Opposition is a driving force to many empowerment movements. What is there to fight against if everyone is on your side? That very idea has become a downfall for the modern feminist movement. Today, more and more people are calling themselves feminists. This is the result of equality being pushed to the forefront of society and feminism being sold and marketed as “trendy”. Either way, feminism has begun to lose some of the “toxic” buzz that used to surround it, and has gained followers in the process, but this hasn’t turned out to be as good as it may seem. Feminism has no strict definition. That means that if you believe in female empowerment, or income equality, or reproductive rights, or trans rights, or sexual assault awareness, or any other form of liberation for women, you can call yourself a feminist. The word is open and fully customizable, an appeal and weakness of the cause. People whose views would not have identified them as feminist 10 years ago are now claiming to be, which alters the meaning of the word. Those strongly opposed to feminism are becoming less common, and more common are the conservative feminists who are shifting the movement from the inside. With more and more people claiming to be feminists while lacking a uniform message or goal, the strength and meaning of the word is diluted.
Feminism first began as an in-your-face stick-it-to-the-man empowerment movement, often associated with radical suffragettes, hairy armpits, burning bras, and furious campaigning. These women, over the course of 3 waves of feminism and many decades, set a precedent for the rest of society and aimed to change the standards of gender rights through laws, cultural shifts, and increased opportunities. A timid society built to protect the patriarchy was quick to push these bold fighters into a category of radicals that were not to be associated with, even by women who benefitted from the feminists’ efforts. Titling yourself a feminist had substance, and was worn with pride by those who dedicated their lives to earning it. Today, feminist culture has shifted. Corporations and brands have begun to use feminism as a selling point and a way to gain “cultural clout”. Jia Tolentino from The New Yorker says that “The inside threat to feminism in 2017 is less a disavowal of radical ideas than an empty co-option of radical appearances—a superficial, market-based alignment that is more likely to make a woman feel good and righteous than lead her to the political action that feminism is meant to spur.” Being seen as “woke” is of the utmost importance to the online-activist types of our time, and phrases such as “the future is female” and “girls just want to have fun-damental rights” are easily marketed to that crowd that craves validation. These campaigns, while true and empowering, focus less on tackling the modern problems facing women and more on making those who buy into them feel included in the solution without having to prove it. Tolentino sums all of this up by saying, “the decline of feminism is visible in how easy the label is to claim.” Buying into the feminist brand without having to earn it is creating a generation of activists with very little stake in the cause, and this opens the door for a wide range of feminists to walk into and change the conversation.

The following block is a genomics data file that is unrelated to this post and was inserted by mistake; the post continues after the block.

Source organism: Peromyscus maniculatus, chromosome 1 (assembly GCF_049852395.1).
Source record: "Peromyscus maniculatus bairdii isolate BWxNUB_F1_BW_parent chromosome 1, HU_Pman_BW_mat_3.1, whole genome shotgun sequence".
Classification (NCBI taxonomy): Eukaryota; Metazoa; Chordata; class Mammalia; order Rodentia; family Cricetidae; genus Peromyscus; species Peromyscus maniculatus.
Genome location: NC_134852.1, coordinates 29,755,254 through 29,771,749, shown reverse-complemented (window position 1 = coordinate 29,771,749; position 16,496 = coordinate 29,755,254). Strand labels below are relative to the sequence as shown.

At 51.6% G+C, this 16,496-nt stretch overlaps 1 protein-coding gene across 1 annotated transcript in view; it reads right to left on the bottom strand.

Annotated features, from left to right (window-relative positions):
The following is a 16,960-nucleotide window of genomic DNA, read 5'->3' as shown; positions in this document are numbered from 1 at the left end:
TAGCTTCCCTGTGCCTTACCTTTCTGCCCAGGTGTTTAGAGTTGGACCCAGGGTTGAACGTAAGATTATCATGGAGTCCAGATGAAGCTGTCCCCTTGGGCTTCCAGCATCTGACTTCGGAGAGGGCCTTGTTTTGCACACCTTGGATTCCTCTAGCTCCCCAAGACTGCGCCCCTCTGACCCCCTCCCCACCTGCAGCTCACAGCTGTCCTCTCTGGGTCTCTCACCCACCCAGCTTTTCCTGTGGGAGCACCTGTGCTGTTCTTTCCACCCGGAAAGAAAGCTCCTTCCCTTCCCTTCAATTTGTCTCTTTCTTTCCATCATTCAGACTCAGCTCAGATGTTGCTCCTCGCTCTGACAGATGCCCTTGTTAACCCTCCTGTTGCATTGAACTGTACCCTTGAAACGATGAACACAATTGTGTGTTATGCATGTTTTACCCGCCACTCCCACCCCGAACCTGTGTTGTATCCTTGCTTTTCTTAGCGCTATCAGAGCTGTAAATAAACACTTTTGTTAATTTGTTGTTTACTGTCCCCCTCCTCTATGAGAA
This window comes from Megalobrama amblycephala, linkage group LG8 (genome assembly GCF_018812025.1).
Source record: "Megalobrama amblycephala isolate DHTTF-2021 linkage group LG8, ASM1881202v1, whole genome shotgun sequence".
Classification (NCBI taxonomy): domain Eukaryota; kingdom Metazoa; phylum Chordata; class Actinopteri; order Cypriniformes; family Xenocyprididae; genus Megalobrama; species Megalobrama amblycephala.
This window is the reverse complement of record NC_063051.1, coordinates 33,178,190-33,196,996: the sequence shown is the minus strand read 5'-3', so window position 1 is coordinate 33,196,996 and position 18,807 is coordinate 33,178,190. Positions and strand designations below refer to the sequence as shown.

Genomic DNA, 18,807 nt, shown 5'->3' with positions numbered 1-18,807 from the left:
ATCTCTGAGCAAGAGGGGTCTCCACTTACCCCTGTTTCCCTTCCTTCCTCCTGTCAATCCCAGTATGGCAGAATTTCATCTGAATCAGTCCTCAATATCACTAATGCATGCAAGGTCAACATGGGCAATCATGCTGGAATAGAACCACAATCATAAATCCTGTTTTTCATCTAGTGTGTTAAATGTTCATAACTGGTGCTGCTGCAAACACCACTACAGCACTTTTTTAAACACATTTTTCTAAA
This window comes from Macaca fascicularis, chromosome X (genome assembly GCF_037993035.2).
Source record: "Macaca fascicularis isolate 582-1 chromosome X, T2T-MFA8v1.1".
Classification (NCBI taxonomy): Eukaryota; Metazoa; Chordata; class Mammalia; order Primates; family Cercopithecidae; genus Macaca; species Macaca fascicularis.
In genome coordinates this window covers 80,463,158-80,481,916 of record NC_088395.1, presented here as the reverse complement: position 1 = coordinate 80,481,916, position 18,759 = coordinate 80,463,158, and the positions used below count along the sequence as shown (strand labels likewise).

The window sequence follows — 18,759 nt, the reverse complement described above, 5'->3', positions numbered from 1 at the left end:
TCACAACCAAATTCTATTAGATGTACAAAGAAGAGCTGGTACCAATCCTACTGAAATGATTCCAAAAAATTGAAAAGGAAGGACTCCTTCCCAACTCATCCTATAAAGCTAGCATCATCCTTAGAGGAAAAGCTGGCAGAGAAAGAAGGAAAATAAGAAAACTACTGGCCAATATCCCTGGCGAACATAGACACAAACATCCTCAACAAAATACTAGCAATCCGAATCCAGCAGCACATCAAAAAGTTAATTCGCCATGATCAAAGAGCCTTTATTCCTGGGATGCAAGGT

As feminism becomes more commercial and the number of feminists rises, so do the number of viewpoints. With no set book of laws to filter them out, no idea can be easily labeled as “wrong”. This has lead to people, who would once have been seen as directly opposed to feminism, strategically joining the movement and stating their views from the inside, which Claire Fallon of the Huffington Post argues, is more dangerous that blatant anti-feminism: “Feminism has grown too mainstream, too broadly accepted, and even expected, for vociferous anti-feminists to be taken seriously in any debate about women’s rights, even if they are women. More useful to the opposition are women like Roiphe, feminists in name only.” The “Roiphe” she speaks of is a women who labels herself a feminist but stands for things that seemingly undermine the movement entirely. She can say whatever she likes, even things that would previously have never been called feminist, and keep her title, all because there are no rules that can say her views go against the movement. If she claims she is a feminist, she is a feminist, and no one has the power to take that away from her or force her to prove it. This blind acceptance is allowing previously opposed viewpoints and uninvested members to be welcomed into the circle of feminism, thus adding those views to the never ending list of the feminist agenda, and effectively changing what the movement stands for just by being a part of it. All of this raises the question: is bigger always better, and if so, can and should it be controlled?
The answer seems simple; everyone should consider themselves feminists and support the greater good for all people, but nothing is truly that simple. Female empowerment author, Jessica Crispin as quoted in Tolentino’s article, points out that, “Somewhere along the way toward female liberation, it was decided that the most effective method was for feminism to become universal, [And the people who decided this] forgot that for something to be universally accepted, it must become as banal, as non-threatening and ineffective as possible.” That means that in order for feminism to become a norm, it has to fit everyone else's needs and be watered down along the way. Well, if feminism can not be for everyone all at once, who gets to decide who the feminists are and whose views to follow? Again, there is no easy answer. There is much debate over the non-binding guidelines of feminism. Some think the leaderless movement should, similarly, remain lawless, and that censorship of any kind aids in the oppression of female thought, (Crockett). Others believe that allowing too many views under the umbrella of feminism surrenders the message to counterproductive change, and that “without some boundaries for claiming the word feminist, it becomes meaningless” (Valenti).